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Seagate's New 2 TB Hard Drive for Enterprises

Just as Western Digital did last week, it’s now Seagate’s turn to reveal its 2 TB offering.

Seagate pulled the wraps off its new line of 3.5-inch Constellation ES hard drives, available in 500 GB, 1 TB and 2 TB capacities. Although WD arrived first to the 2 TB finish line, Seagate’s race is on the enterprise track with an SAS interface -- as well as an SATA version.

Unlike WD’s 2 TB drive, Seagate’s keeping the focus on performance and boasts that its Constellation ES is “the world’s only 7200-rpm 3.5-inch hard drive providing up to 2TB of storage,” and “customers don’t have to sacrifice performance in order to gain the highest capacities.

Of course, it’s currently the world’s first announced 7200 RPM, 2 TB hard drive. There’s still plenty of time for the competition as the Constellation ES hard drives will ship in calendar Q3 2009.

Seagate also detailed a couple Constellation 2.5-inch hard drives in capacities of 160 GB and 500 GB with both 3 Gbps SATA and new SAS 2.0 interface running at 6 Gb/s speeds. Those we’ll get to see this quarter.

Marcus Yam
Marcus Yam served as Tom's Hardware News Director during 2008-2014. He entered tech media in the late 90s and fondly remembers the days when an overclocked Celeron 300A and Voodoo2 SLI comprised a gaming rig with the ultimate street cred.
  • Pei-chen
    Sell a bunch of damaged 1.5TB drive and save the good stuff for business users.
    Reply
  • Astara
    Ok -- Tom -- this is something you can maybe shed some light on.

    How am I to know what Seagate Drives to trust?

    First it was 1.5TB drives. Then 1TB drives...then between 2 of my 750GB Seagate's dying, they also said it affected some 750GB drives. So now what do I believe in? These were all Seagate drives that had a 5-yr warrantee.

    Color me naive (beige?), but I'd think that 5-yr warranty drives were should be among best in class for reliability -- i.e.l they should be as good (or equiv)...as Business Class.

    But obviously something big went through the QA process. Are most of the drives we see NOT business class.

    Is the *only* way to ensure good drives to go SAS? I thought businesses were going for SATA for density -- but as someone who's had 3 Seagate drives (1T, 2x750GB) drives go bad in the past 2 months, I'm more than a little disenchanted with the brand.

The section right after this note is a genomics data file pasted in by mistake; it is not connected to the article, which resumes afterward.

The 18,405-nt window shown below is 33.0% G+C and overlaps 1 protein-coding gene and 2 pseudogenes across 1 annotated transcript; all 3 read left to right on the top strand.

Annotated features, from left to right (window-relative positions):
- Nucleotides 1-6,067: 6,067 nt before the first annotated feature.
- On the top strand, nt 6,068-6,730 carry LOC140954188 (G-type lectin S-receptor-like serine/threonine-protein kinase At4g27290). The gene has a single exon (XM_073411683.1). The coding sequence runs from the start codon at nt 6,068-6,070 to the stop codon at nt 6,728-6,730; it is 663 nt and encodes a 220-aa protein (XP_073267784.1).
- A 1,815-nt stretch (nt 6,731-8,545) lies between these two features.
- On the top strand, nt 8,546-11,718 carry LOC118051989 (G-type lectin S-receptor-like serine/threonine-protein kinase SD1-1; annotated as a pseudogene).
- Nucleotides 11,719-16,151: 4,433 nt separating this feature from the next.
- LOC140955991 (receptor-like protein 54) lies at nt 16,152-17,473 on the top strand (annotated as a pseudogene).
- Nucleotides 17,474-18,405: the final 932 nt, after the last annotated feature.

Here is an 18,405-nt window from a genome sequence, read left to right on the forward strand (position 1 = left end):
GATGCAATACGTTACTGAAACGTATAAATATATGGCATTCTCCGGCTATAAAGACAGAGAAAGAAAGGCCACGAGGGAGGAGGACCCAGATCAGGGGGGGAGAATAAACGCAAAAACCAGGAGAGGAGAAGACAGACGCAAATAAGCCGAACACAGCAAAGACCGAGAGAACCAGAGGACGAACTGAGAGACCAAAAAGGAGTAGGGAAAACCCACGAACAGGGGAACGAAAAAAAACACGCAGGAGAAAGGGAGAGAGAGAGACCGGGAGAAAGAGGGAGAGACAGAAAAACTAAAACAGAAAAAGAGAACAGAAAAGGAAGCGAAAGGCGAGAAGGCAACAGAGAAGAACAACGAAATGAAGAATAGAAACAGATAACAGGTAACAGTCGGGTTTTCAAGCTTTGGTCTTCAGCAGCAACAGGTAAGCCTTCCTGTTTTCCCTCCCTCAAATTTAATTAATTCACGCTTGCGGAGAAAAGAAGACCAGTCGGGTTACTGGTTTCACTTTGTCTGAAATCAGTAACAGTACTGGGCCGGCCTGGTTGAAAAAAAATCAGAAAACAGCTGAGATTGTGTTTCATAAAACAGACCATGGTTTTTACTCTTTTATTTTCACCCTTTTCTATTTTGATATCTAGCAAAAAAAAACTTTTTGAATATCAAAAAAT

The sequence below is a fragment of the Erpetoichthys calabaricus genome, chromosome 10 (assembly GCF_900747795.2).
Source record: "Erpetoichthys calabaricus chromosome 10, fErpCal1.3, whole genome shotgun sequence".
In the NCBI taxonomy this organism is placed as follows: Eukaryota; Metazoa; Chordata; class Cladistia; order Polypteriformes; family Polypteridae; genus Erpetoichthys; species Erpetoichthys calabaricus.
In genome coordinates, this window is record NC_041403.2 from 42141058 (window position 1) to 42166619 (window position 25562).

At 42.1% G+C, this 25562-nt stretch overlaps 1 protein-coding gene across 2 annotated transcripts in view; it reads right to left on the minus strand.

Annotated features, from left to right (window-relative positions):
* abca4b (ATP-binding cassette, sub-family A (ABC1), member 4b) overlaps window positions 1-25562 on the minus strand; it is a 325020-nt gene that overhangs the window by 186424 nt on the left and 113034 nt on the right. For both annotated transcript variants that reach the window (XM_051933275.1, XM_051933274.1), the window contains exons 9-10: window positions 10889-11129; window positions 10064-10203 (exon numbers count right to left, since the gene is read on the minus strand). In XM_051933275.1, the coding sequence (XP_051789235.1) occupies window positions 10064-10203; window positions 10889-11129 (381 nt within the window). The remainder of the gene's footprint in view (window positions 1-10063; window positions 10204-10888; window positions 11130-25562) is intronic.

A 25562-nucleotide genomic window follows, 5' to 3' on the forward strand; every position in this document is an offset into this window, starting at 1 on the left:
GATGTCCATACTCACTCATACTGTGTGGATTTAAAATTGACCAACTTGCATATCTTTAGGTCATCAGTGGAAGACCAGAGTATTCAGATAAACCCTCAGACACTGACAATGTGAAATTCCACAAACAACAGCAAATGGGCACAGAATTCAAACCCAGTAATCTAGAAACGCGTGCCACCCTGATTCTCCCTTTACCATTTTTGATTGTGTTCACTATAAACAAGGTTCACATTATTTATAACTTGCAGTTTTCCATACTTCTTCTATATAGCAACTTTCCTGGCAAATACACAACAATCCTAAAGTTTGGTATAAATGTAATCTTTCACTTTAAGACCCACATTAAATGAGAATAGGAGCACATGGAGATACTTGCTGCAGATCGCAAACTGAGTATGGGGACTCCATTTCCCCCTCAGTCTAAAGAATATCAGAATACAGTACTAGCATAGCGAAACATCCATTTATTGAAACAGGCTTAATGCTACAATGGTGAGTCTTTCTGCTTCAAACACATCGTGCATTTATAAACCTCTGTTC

I tried a WD 1TB, 'Green' drive, but the 1 and only I tried was DOA -- so I went back with Seagate, which used to have a sterling reputation. But now? What drives are best for reliability? -- What drives can I buy and 'forget about them' until its time for a technology refresh?

    Second question -- maybe some drive manufacturers already do this -- but I was wondering -- is it possible for a multi-plate drive to act like a Raid-0 or RAID-1? I.e. read/write to multiple heads on different but aligned platters to achieve faster speeds? I.e. if you have 4 platters, you'd interleave read/writes from each of the 4 platters to achieve 4x read or write speeds?

    A*a
    Reply
  • pochacco007
    is it safe? with news that the 1.5tb and other size seagate drives failing, it tells you that it's not a good choice to buy from seagate. two wrongs don't exactly make a right you know.
    Reply
  • chookman
    Considering this is a completely different class of product it would be safe to assume the inherent flaws of a different series don't carry over into this one. Besides the point that Seagate have released a firmware fix for the issues in these drives (although it doesn't fix already broken drives).

    These should be a good drive, but id like to see some reviews first.
    Reply
  • NishiGotanda
    I've never had a drive go bad on machines I've put together. However, I'm not surprised people out there are having problems, many people simply don't have a clue about how to properly handle a hard disk.

    I've seen colleagues stack drives on a table, putting them down like you put down a cup of coffee. Take an accelerometer to a drive when you try that - you can easily exceed the non-operating G-limit of 350 Gs. A drive is a lot safer once you've mounted it.

    If you don't handle it properly, don't be surprised when it breaks. This goes for whatever brand you have out there...
    Reply
  • Turas
    I want to know when the SAS 2 controller cards will be out. I have not really been able to find any info out about them yet.
    Reply
  • enewmen
    Constellation sounds like a Class of USS Starships.
    Reply
  • Spathi
    The history?... A while back Seagate bought Maxtor, before this ... Maxtor went bad when the bought Quantum, before this... Quantum pushed things a little too fast (although I never had one fail).

    I bought some 320gig Seagate drives at the time they bought Maxtor b/c I knew they would start releasing bad Maxtor drives. If you have one just make sure you cool it with fans heaps.

    So just do some research and get a Seagate that is not from an old Maxtor factory or contains Maxtor components. I admit it is pretty hard to do that research sometimes.. my next drive will be a SSD
    Reply
  • These drives won't have enough throughput to exceed SATA 3.0Gb/s, so having a SAS 2.0 (6b/s) is not going to offer an improvement in performace.
    Reply
  • These Seagate drives NEVER existed and still do NOT exist 6 months later, I really can't wait any longer, so Seagate has lost another customer..
    Reply